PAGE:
The importance of exercising when you have COPD is often overlooked. Because an exercise program can help your body utilize oxygen more efficiently and improve your overall quality of life, exercise should quickly become an essential part of your COPD treatment plan. Here's how to get started:
Taking the First Step
In order to obtain lasting results from exercise, you must develop a life-long commitment to it. This means exercising even when you don't feel like it. The following will help you assess your own personal exercise needs:
- Getting started-- Before beginning any type of exercise program, it is important to speak with your health care provider to make sure the program you choose is safe. If there are reasons that may prevent you from doing certain types of exercises, your doctor can discuss possible alternatives that may better suit you.
- Identify how far you can go-- When you first start to exercise, you may quickly become fatigued. Don't be discouraged. It is important that you initially learn to what level of exercise you are safely comfortable with. As your endurance level builds, you will be able to exercise longer with less effort.
- Setting goals-- You will reap the greatest rewards from exercising if you work toward a reachable goal. Determine what your goals are by writing them down. Keep your goals in mind when you hit a rough spot that may cause you to feel discouraged. Whether your goals are to breathe better or to rely less on others, identifying your goals will help you better accomplish them.
- Pulmonary rehabilitation-- Many patients benefit greatly from attending a pulmonary rehabilitation program (PRP), especially those who are newly diagnosed with COPD. A PRP will teach you about your lungs in great detail, as well as how to exercise and do other activities with less shortness of breath.
To find a PRP nearest you, visit the American Association of Cardiovascular and Pulmonary Rehabilitation website or call the Lung Helpline at (800)- LUNGUSA (586-4872).
- A word about oxygen-- You may need oxygen during exercise, even if you don't use it otherwise. If you are already on oxygen, it may need to be increased during exercise. Be sure to discuss oxygen therapy during exercise with your health care provider.
Your health care provider may want to know your oxygen levels during exercise, before prescribing or increasing your oxygen flow rate. To determine your oxygen levels during exercise, you may want to purchase a pulse oximeter. Many insurance plans will reimburse the cost of a pulse oximeter with a doctor's order.
Learn more about oxygen therapy.
Types of Exercises
The basics of a safe and effective exercise program include choosing an exercise you will enjoy. There are three types of exercises that you can incorporate in to your exercise routine:
- Flexibility exercises are designed to help you improve your range of motion, posture and breathing. You should do them before and after exercising. Flexibility exercises include stretches of your neck, shoulders and calves.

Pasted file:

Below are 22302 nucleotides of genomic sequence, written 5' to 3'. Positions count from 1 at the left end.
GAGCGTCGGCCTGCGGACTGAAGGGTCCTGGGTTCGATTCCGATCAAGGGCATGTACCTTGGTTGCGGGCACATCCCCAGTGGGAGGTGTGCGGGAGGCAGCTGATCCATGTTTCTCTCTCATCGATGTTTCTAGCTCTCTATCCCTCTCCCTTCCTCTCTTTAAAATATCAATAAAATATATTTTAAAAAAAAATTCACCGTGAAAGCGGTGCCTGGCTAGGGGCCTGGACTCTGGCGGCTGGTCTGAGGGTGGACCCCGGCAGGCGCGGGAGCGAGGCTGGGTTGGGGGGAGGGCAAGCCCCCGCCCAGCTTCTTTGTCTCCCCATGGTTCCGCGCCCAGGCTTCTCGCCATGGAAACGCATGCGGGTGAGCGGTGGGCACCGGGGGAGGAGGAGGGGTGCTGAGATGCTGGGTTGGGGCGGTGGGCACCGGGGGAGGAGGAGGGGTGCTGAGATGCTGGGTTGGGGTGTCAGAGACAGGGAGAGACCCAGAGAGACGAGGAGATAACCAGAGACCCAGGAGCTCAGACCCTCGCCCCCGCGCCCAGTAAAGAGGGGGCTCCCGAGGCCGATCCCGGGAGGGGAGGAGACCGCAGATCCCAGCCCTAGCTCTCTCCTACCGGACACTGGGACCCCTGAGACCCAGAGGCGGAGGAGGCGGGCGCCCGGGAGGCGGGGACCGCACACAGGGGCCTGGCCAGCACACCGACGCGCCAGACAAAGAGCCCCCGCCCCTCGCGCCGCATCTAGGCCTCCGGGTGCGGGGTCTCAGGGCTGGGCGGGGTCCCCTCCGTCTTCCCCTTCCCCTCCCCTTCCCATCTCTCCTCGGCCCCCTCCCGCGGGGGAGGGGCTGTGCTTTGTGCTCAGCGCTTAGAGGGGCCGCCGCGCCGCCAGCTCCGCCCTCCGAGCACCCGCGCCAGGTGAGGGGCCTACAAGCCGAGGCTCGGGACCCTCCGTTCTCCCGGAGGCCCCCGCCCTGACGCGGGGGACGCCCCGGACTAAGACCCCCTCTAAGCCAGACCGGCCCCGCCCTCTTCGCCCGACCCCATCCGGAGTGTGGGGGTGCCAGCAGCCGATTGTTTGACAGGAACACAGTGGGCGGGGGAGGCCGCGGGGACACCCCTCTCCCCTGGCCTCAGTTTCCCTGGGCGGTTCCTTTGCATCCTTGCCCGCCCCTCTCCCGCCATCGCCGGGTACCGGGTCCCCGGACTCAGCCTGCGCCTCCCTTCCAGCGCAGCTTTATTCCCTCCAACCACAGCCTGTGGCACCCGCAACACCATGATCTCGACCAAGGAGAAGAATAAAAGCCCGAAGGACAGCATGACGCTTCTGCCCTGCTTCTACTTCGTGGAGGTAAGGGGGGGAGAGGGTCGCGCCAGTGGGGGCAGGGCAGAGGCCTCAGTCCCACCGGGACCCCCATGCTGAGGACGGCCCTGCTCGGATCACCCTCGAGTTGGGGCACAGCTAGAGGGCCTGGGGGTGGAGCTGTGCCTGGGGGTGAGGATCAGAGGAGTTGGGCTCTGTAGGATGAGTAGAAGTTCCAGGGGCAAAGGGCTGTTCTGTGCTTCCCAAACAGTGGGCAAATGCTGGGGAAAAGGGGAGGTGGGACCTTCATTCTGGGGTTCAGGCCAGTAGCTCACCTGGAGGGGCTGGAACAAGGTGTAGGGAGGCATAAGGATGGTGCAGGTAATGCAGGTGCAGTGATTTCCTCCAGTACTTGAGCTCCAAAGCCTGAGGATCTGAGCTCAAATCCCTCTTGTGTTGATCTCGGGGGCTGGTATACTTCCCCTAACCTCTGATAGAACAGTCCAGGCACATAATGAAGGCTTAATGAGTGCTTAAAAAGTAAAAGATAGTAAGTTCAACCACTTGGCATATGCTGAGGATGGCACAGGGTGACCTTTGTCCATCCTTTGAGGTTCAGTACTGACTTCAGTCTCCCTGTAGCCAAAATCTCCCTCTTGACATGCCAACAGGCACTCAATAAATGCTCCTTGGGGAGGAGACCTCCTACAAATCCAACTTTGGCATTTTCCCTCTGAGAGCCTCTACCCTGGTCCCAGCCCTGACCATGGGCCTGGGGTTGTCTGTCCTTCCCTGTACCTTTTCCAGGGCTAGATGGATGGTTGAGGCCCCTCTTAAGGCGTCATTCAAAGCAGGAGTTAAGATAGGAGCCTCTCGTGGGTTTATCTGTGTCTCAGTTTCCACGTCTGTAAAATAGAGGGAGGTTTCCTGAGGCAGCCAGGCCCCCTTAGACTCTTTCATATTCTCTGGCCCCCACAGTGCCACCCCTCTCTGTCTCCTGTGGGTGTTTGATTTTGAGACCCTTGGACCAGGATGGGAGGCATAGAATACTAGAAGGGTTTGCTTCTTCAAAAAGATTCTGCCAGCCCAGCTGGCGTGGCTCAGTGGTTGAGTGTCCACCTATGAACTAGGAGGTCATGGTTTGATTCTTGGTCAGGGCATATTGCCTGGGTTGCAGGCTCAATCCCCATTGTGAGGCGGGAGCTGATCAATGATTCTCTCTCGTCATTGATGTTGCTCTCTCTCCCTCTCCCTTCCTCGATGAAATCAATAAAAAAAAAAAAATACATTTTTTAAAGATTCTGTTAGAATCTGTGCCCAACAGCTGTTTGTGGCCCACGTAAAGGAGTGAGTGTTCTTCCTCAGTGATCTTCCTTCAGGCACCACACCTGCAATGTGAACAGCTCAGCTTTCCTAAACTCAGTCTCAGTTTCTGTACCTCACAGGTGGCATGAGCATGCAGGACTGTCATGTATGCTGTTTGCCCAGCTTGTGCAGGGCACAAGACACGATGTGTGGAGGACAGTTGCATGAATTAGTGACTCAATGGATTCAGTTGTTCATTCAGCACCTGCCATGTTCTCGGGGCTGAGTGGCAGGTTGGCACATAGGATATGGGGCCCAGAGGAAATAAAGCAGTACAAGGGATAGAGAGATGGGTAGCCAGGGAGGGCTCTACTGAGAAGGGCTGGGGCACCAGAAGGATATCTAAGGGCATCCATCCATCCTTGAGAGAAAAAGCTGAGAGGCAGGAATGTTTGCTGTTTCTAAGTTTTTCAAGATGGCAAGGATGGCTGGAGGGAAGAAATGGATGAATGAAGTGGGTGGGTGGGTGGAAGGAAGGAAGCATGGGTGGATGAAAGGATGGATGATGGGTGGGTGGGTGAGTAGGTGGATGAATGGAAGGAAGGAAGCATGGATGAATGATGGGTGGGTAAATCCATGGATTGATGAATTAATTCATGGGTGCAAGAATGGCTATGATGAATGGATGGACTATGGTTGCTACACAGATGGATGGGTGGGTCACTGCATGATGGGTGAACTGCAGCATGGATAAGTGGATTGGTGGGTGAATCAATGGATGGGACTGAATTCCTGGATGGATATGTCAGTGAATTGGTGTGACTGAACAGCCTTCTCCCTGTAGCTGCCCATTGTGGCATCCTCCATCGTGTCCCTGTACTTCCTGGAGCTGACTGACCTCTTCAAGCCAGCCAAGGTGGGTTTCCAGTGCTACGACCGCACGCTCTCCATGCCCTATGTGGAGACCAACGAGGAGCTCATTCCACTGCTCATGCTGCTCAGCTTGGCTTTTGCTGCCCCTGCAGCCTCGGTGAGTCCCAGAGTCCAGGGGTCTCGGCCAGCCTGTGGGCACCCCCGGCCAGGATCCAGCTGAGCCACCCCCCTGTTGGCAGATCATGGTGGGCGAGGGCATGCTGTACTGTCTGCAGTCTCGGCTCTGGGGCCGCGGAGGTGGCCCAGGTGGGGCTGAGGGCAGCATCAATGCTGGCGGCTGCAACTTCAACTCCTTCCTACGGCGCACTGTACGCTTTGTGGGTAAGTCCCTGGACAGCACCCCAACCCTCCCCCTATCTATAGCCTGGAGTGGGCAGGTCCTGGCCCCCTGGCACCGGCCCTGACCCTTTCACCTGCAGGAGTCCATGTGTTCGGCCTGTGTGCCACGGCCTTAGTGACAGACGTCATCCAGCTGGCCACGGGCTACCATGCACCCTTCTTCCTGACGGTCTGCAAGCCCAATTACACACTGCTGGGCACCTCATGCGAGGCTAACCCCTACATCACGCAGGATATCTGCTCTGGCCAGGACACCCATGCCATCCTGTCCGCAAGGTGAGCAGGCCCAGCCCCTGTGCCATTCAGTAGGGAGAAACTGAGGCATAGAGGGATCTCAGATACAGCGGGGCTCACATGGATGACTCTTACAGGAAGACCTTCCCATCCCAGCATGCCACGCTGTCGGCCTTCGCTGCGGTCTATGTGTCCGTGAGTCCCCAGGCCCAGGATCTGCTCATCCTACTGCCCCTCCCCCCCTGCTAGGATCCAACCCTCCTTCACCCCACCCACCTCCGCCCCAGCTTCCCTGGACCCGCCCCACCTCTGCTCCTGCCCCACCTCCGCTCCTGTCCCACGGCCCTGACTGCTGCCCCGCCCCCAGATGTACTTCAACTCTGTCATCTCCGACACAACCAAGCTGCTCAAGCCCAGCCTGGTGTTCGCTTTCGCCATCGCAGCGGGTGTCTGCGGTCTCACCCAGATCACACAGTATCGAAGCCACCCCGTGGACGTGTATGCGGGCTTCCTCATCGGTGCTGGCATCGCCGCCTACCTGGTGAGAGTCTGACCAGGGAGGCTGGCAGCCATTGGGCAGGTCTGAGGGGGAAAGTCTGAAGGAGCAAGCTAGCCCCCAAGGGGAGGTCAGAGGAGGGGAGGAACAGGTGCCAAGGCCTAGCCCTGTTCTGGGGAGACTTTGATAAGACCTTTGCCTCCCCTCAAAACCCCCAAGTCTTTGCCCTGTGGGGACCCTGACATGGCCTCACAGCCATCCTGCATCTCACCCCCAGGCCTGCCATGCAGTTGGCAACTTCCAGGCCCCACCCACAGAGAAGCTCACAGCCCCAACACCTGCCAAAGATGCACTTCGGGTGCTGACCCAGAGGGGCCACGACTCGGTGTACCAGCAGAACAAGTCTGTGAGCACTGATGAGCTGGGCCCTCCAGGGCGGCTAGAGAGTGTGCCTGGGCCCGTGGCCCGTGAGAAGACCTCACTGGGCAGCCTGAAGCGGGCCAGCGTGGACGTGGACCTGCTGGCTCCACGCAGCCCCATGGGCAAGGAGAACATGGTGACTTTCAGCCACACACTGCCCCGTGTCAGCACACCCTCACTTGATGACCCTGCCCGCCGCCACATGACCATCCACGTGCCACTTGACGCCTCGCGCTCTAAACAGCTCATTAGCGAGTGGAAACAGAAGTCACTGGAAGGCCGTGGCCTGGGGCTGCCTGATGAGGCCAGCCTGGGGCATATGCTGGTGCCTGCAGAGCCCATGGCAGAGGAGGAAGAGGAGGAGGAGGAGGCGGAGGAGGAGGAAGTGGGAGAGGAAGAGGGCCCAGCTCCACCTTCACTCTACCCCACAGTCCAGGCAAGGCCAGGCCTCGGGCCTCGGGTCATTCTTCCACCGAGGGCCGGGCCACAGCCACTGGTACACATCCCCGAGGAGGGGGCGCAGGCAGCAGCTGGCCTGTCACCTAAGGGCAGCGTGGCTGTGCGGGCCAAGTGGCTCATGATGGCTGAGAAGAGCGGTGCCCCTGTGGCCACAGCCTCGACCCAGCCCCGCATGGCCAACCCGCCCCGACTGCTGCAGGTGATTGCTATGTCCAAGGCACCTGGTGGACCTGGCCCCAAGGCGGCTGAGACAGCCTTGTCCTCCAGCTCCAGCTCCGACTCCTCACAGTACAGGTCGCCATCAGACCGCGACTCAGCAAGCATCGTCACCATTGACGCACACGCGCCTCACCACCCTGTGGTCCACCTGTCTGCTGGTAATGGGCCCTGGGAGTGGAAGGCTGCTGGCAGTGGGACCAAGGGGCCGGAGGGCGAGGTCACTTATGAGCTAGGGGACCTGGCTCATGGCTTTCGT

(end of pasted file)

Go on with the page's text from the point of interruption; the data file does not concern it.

- Endurance exercises help improve the function of your lungs, as well as your heart and blood vessels. In the long run, these are the best types of exercises to help you withstand activities of daily living. Endurance exercises include walking, biking or swimming.
- Strength-training exercises help build and strengthen your muscles. Strong muscles will allow you to perform daily activities, such as housework or mowing the lawn, with less effort. Examples of strength training include lifting weights or working with stretchy bands.
Breathing During Exercise
Doing pursed-lip breathing during exercise will help you maintain adequate oxygen levels and reduce shortness of breath. In addition, always try to exhale, or breathe out, during the most difficult part of the exercise, and inhale, or breathe in, during the easiest part of the exercise. For example, exhale when you raise your arms above your head, and inhale as you lower them.
For more tips on breathing see below:
Using the Dyspnea ScaleThe dyspnea scale measures shortness of breath and ranges from 0 to 10, which is very, very severe. You can use the dyspnea scale during exercise to determine how hard you are working to breathe, and then pace yourself accordingly. For example, if your shortness of breath is slight, you are at a level 1. If your shortness of breath is moderate, you are at a level 3. You are at a level 5 if you feel that your shortness of breath is severe, and if you cannot catch your breath at all, you are at a level 10. Keeping your level of dyspnea between levels 3 and 5 is best during exercise, unless your doctor or pulmonary rehabilitation team tells you otherwise.
Read more about dyspnea:
Recognizing Signs of Overexertion
Stop exercising if you notice any of the following signs of overexertion:
- Unusual or an increasing level of shortness of breath
- Chest discomfort or chest pain
- Burning, pressure, tightness or heaviness in your chest
- Unusual pain in your jaw, neck, shoulders, arms or back
- A racing feeling in your heart
- Heart palpitations (feeling that your heart is skipping a beat)
- Lightheadedness or dizziness
- Feeling more tired than usual
- Unusual pain in the joints
Exercise and COPD are two words that many COPD patients often fear. Shortness of breath, weakness and lack of energy often tie into this fear. Learning the basics of exercising when you have COPD will get you well on your way to living a healthier lifestyle.
Need some ideas on the right exercise program for you? Read the Top 10 Exercise Videos for People With COPD.